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4.2 Objectives and Hypotheses The objectives of this research are to evaluate the NOAA Buoy model as a tool for estimating the air/water exchange rates of ammonia to Tampa Bay and to alter the model for bi-directional flux estimates. The following research questions and hypotheses will be addressed in this chapter: How well does the NOAA Buoy model predict heat transfer and the resulting air/water exchange rates of soluble gases over Tampa Bay? Hypothesis 1: The model accurately predicts transfer properties when input parameters are measured over coastal waters (Valigura, 1995). Hypothesis 2: Due to the effects of differing meteorological conditions over land, the model under-predicts transfer rates when input parameters are measured near the shoreline. Are predicted ammonia flux estimates bi-directional in the summer season? Hypothesis 3: Ammonia flux rates are bi-directional in the summer months when marine conditions are optimal and biological activity is increased (Poor et al., 2001). An algorithm developed by Asman et al. (1994) can be integrated into the NOAA Buoy model to predict this activity. 140

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4.3 Study Locations and Duration 4.3.1 Model Evaluation and Improvement Offshore model evaluation occurred at the Port Manatee Turn meteorological tower from June November 2002. The model was not evaluated from December 2002 through May 2003 because water temperature data was not available for this time period. Near-shore measurements and model evaluation occurred at the Picnic Island Pier during November 2002 and at the Gandy Bridge site from June August 2003. 4.3.2 Bi-directional Flux Analysis Daily water samples and 12-hour integrated air samples were collected at the Picnic Island Pier for two monitoring periods: November 3-18, 2002 and January 18-February 2, 2003. Due to security concerns, samples were no longer collected at the Picnic Island Pier and daily water and 24-hour integrated air sampling was established at the Gandy Bridge site from June 10-August 21, 2003. For consistent comparisons with Gandy Bridge data, the mass quantities of the 12-hour integrated diurnal samples collected at Picnic Island Pier were combined to provide average 24-hour integrated air and water samples. 141

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4.4 Sample Collection and Analysis 4.4.1 Model Evaluation 4.4.1.1 Port Manatee Turn Meteorological and eddy correlation measurements of heat, moisture and momentum were made at the Port Manatee Turn BRACE meteorological tower, as described in Chapter 1. Sensible heat measurements were made with the CSAT3, a three-dimensional sonic anemometer manufactured by Campbell Scientific, which measures wind speed and the speed of sound on three non-orthogonal axes at 6.92-m above mean sea level (MSL). The wind speeds were transformed into the orthogonal wind components ux, uy, and uz and referenced to the anemometer head. The vertical fluxes of momentum, sensible heat and water vapor, wu F, wcp H and wqE were calculated as the product of instantaneous scalars and averaged over 30 minute time periods. Sensible heat data from the top of each hour were utilized for analysis in this study. Meteorological measurements made at the site included hourly horizontal wind speed and direction, air temperature, and relative humidity at 5-m and 10-m above the MSL, and water temperature at 2-m below the MSL. The air temperature/relative humidity and wind monitor instruments were manufactured by R.M. Young and the water temperature gauge was manufactured by Sea-Bird Electronics. Meteorological measurements were made and the data downloaded via line-of-sight radio every six minutes. Wind speed and direction measured at 10-m above the MSL, air temperature and relative humidity measured at 5-m 142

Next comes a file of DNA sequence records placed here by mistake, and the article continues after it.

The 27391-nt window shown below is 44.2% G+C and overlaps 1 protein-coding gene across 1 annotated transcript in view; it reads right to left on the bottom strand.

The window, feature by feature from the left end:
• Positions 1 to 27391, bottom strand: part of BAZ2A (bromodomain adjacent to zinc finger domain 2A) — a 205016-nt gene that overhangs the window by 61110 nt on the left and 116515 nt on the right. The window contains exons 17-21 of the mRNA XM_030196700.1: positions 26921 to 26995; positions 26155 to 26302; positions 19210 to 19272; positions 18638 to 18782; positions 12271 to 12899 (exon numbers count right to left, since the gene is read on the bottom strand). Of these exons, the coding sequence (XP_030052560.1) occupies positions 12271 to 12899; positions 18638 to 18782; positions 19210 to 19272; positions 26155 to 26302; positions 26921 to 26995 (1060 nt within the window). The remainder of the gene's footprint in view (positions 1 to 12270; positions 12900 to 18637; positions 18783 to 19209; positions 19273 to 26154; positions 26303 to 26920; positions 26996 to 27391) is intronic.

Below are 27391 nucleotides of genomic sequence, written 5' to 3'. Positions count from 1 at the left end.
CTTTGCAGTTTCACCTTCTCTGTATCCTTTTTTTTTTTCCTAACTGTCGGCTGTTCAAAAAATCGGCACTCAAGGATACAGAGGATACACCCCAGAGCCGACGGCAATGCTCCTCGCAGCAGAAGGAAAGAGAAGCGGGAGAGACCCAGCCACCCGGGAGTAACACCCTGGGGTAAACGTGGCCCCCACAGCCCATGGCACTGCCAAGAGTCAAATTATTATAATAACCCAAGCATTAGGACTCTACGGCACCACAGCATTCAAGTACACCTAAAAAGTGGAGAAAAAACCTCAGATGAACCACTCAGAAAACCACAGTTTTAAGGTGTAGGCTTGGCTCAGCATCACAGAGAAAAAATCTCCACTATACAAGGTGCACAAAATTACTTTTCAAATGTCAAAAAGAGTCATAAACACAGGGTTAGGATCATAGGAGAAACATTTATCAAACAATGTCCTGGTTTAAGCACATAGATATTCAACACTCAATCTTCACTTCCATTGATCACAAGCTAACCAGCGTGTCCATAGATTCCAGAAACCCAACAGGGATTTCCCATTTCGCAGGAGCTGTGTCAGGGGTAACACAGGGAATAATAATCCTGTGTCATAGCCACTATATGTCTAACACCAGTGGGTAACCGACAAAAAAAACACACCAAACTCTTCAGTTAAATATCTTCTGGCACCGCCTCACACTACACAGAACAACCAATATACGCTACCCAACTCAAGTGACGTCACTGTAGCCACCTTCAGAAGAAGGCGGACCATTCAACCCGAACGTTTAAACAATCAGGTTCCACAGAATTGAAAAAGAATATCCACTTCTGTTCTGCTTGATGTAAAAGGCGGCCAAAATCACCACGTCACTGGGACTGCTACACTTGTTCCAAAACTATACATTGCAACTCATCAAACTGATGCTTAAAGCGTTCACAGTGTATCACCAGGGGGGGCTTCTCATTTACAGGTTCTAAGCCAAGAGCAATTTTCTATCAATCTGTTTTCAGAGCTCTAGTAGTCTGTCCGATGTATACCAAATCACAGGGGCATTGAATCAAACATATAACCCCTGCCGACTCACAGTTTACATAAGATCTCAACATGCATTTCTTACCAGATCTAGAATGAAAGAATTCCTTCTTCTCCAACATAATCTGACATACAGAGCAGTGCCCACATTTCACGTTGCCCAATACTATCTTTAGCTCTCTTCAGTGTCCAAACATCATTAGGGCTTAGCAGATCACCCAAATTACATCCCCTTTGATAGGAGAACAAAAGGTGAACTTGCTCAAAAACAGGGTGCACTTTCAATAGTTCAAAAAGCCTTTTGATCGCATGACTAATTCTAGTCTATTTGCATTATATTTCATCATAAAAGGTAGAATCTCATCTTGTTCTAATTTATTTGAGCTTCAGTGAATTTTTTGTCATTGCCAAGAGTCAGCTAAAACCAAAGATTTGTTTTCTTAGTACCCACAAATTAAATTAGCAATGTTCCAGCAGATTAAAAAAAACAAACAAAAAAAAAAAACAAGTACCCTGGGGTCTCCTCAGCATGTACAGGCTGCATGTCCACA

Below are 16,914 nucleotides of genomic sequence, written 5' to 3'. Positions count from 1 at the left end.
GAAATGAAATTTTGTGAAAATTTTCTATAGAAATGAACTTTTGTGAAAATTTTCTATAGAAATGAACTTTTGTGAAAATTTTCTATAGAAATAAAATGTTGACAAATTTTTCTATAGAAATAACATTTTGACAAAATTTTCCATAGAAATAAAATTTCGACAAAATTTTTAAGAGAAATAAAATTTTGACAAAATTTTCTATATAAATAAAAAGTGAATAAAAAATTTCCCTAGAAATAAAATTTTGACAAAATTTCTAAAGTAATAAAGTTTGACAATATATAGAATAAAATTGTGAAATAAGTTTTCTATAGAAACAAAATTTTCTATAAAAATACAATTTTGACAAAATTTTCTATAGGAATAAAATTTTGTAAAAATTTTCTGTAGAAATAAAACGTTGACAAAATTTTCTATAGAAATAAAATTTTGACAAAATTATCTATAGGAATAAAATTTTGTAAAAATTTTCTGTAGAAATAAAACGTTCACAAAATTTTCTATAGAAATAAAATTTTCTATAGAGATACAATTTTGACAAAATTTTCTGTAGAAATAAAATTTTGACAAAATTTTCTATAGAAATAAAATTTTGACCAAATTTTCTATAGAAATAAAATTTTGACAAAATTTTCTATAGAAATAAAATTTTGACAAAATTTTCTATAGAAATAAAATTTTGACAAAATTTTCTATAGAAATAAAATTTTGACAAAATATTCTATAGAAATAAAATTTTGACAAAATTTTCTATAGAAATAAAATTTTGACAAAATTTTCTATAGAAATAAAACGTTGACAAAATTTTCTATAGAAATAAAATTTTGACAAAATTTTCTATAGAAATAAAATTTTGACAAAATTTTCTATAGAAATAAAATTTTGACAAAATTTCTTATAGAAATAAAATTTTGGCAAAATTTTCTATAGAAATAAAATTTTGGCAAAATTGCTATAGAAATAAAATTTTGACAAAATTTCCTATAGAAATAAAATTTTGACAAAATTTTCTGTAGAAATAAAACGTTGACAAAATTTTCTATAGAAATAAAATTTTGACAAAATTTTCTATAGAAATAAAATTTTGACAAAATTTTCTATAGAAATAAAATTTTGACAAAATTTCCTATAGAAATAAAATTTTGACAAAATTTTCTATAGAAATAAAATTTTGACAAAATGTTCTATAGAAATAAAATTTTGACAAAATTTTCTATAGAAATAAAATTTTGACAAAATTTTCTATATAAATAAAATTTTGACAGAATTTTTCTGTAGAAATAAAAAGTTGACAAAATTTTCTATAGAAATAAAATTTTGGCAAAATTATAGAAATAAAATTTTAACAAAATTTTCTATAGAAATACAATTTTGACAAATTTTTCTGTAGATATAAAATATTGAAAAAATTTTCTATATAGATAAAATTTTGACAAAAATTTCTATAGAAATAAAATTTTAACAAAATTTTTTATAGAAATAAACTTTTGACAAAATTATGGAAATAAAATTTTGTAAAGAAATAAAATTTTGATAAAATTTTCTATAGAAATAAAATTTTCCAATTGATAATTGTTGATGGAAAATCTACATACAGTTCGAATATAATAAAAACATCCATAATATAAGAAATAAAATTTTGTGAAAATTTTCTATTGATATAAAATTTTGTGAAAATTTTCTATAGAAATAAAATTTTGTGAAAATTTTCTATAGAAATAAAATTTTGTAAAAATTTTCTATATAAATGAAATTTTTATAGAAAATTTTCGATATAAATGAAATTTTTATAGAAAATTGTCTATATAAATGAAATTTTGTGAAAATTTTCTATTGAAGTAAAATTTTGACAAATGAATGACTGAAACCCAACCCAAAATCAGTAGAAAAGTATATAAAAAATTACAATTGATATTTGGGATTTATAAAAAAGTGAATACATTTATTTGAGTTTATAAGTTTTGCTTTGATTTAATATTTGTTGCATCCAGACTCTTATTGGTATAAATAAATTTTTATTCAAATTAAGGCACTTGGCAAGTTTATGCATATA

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above the MSL, and water temperature data from the top of each hour were utilized for this study. The 5-m and 10-m data were used for consistency with near-shore meteorological input measurements made at 6-m and 10-m above the water surface at the Gandy Bridge and Picnic Island sites. Data from the array were telemetered continuously by line-of-sight radio to the Ocean Modeling and Prediction Lab in the USF College of Marine Science. Data are available in real-time via the Web and are archived in a searchable database (see http://comps.marine.usf.edu/BRACE/ ). Meteorological measurements made at the tower were used as inputs to the model, and the modeled sensible heat fluxes were compared with the actual measurements of sensible heat flux made with the CSAT3 sonic anemometer to determine how well the NOAA Buoy model predicts flux parameters at an offshore coastal site in Tampa Bay. 4.4.1.2 Picnic Island Meteorological measurements made at the site included hourly air temperature and relative humidity at 1-m and 6-m above the MSL, wind speed and direction at 10-m above the MSL, and water temperature at 1-m below the MSL. The wind monitor instrument was manufactured by R.M. Young and the air temperature and relative humidity probes were manufactured by Omega, Inc. The minisonde water gauge, which monitored hourly water temperature, pH, and salinity, was manufactured by HydroLab, Inc. Wind speed and direction data were downloaded via line-of-sight radio to the Ocean Modeling and Prediction Lab in the USF College of Marine Science. Data are available in real-time via the 143